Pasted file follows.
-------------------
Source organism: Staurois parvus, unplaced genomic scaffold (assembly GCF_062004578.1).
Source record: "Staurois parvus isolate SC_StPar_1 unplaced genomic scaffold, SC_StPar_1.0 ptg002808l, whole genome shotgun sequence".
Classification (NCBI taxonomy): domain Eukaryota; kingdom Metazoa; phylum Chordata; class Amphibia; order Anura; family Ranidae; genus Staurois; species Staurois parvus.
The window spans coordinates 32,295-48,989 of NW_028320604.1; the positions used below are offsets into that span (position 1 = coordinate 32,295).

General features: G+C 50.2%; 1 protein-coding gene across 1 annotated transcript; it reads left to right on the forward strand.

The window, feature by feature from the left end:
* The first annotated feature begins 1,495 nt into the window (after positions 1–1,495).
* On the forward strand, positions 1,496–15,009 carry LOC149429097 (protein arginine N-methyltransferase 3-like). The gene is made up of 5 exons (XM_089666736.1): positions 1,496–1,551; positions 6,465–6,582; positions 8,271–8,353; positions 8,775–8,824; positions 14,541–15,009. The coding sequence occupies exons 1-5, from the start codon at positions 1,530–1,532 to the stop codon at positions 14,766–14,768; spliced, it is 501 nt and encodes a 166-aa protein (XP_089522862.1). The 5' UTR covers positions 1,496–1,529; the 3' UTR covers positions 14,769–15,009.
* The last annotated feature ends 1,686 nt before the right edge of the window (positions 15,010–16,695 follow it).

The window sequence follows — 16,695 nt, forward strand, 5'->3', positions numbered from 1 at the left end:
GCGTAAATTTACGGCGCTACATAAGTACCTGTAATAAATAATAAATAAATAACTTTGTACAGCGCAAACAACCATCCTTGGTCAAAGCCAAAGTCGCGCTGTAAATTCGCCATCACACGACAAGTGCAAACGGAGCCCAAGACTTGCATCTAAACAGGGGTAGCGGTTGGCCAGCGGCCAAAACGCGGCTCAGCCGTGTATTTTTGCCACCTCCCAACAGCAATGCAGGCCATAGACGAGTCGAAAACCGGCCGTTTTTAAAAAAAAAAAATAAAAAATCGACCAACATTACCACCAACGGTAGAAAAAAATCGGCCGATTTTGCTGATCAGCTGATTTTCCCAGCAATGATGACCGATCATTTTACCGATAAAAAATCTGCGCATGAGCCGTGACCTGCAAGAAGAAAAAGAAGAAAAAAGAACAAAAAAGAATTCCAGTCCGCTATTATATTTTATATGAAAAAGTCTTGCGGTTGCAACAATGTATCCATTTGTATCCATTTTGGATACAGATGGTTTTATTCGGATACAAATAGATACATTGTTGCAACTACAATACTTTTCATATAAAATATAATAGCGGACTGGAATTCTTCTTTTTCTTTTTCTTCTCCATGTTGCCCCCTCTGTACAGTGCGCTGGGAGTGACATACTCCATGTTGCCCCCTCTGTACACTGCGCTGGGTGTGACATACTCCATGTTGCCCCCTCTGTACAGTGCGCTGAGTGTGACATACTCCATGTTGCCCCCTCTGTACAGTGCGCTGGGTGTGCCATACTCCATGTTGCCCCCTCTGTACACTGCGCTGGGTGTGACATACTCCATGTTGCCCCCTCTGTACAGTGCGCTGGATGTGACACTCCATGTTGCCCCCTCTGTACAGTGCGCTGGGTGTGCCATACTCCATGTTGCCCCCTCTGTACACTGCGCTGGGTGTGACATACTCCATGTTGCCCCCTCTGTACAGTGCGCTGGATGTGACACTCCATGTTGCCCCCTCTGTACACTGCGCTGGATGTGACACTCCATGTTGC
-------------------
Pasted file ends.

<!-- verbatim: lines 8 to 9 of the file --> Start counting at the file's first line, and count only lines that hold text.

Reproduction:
* On the forward strand, positions 1,496–15,009 carry LOC149429097 (protein arginine N-methyltransferase 3-like). The gene is made up of 5 exons (XM_089666736.1): positions 1,496–1,551; positions 6,465–6,582; positions 8,271–8,353; positions 8,775–8,824; positions 14,541–15,009. The coding sequence occupies exons 1-5, from the start codon at positions 1,530–1,532 to the stop codon at positions 14,766–14,768; spliced, it is 501 nt and encodes a 166-aa protein (XP_089522862.1). The 5' UTR covers positions 1,496–1,529; the 3' UTR covers positions 14,769–15,009.
* The last annotated feature ends 1,686 nt before the right edge of the window (positions 15,010–16,695 follow it).